Church leaders voice concerns for wellbeing of asylum seekers on Christmas Island

President of the Uniting Church in Australia, Rev. Alistair Macrae and Anglican Archbishop of Perth, the Most Rev. Roger Herft have voiced concerns for the wellbeing of asylum seekers on Christmas Island following a recent visit.

A delegation of church leaders visited Christmas Island last week to see first-hand the conditions under which asylum seekers are detained, and to meet with key personnel and asylum seekers.

Rev. Macrae described the facilities as “basic but adequate for short-term needs. Accommodation overcrowding was clearly evident.” Rev. Macrae said, “It is disturbing to approach the detention centre, which is surrounded by a high fence topped with electrified wire. It looks like a high security prison.”

“Asylum seekers being processed at a reasonable speed appeared to be happy enough,” said Rev. Macrae, “however there is a high level of anxiety amongst those whose cases have taken longer to process.  Those most distressed have been detained on Christmas Island for seven to eight months and more.”

The Uniting Church in Australia is a strong advocate for closing the detention centre on Christmas Island and processing asylum seekers on the mainland.  While recognising the Detention Centre is unlikely to be closed in the short term, Rev. Macrae called for families and unaccompanied minors to be immediately transferred to the mainland for processing.  “There is no reasonable justification for vulnerable children to be held in such a remote facility,” he said.

Archbishop Roger Herft said it was encouraging to see that asylum seekers were treated with dignity but the remote location makes it difficult to deliver the necessary services, such as pastoral and spiritual care for detainees and the staff, legal aid, translation services and regular visitation. “How we [as Australians] receive people is of utmost significance,” he said.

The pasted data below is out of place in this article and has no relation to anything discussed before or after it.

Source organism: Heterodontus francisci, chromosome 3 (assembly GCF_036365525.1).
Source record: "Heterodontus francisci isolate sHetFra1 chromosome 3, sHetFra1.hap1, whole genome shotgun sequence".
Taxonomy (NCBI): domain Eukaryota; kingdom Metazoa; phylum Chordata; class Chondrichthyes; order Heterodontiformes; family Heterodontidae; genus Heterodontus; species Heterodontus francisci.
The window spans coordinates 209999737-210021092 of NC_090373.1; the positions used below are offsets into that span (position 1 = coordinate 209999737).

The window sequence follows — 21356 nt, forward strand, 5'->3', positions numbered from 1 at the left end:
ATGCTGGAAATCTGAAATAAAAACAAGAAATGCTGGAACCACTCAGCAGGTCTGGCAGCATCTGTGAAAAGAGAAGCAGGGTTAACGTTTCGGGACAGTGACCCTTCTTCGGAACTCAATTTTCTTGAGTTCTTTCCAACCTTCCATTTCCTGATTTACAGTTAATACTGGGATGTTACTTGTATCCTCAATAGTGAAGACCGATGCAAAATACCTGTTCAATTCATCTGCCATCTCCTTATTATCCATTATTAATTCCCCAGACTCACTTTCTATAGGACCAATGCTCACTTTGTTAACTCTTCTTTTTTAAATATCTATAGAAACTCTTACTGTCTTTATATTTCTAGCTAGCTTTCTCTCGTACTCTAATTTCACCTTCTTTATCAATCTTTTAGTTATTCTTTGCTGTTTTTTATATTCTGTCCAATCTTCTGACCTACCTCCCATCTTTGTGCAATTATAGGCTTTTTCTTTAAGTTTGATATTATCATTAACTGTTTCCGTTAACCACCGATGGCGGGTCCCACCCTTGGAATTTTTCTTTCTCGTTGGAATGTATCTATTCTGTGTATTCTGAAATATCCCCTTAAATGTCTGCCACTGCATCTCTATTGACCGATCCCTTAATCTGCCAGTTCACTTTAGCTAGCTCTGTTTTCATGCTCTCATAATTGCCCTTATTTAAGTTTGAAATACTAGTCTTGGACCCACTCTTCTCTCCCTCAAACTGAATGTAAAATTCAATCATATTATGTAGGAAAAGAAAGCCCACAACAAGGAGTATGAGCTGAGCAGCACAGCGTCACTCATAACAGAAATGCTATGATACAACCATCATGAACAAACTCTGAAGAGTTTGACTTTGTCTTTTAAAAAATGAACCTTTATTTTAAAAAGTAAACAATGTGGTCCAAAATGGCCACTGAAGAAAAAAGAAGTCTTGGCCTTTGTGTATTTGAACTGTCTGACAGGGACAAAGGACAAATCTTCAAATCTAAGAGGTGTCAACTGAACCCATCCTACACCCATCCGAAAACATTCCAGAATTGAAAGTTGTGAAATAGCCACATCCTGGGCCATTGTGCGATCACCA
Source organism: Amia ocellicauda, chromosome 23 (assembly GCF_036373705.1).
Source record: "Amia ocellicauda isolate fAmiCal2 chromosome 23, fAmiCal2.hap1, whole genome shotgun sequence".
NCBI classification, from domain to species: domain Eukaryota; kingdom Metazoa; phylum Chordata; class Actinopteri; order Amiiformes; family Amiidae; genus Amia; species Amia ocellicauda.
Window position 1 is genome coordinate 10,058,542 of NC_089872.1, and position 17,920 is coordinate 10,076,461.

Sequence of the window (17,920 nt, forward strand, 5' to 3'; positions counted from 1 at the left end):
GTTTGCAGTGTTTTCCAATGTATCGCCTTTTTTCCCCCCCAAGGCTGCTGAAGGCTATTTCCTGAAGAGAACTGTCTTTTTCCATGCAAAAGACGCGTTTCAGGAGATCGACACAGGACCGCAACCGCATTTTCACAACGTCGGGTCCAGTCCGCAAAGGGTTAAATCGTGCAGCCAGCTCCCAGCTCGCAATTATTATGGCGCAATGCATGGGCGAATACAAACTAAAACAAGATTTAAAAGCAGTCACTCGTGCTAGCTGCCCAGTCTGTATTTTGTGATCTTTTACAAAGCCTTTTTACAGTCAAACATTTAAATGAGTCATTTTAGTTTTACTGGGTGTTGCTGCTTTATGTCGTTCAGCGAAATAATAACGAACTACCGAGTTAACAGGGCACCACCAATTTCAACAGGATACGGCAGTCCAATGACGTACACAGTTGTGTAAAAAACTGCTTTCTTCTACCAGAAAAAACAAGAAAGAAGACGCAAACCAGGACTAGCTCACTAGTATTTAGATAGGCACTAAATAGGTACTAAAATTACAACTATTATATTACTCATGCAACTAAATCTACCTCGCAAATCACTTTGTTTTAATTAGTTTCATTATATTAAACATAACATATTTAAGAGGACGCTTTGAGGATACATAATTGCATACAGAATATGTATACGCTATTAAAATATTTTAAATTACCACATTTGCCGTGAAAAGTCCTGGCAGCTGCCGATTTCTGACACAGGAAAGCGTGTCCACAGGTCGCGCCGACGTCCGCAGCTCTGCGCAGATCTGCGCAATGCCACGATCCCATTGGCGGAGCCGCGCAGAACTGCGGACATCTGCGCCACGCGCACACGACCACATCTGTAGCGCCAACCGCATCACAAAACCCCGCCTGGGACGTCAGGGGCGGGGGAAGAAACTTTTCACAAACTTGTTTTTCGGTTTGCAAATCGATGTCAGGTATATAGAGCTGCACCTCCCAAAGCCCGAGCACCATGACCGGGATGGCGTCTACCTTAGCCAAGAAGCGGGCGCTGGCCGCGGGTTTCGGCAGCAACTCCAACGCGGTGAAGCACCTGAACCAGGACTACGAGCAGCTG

He said the group was concerned that, despite Australia still having a relatively small number of people seeking asylum by international standards (in 2008 Australia received 4,750 asylum seekers compared with 35,200 in France and 30,500 in the UK), there was increasing fear-mongering about ‘boat people’.

“Under no circumstances should we ever use a group of people for political point scoring. The fact that asylum seekers come to us fleeing terrible situations asking us for protection only increases our responsibility to care for them,” he said.

The delegation will now seek to meet with Minister Chris Evans to discuss specific issues arising from the visit.

The Christmas Island delegation included Rev. Alistair Macrae, President of the Uniting Church in Australia, The Most Rev. Roger Herft, Archbishop of the Anglican Diocese of Perth and Rosemary Hudson Miller, Associate General Secretary (Justice & Mission) for the Uniting Church Synod of WA and Chair of CARAD — Coalition for Asylum Seekers, Refugees and Detainees.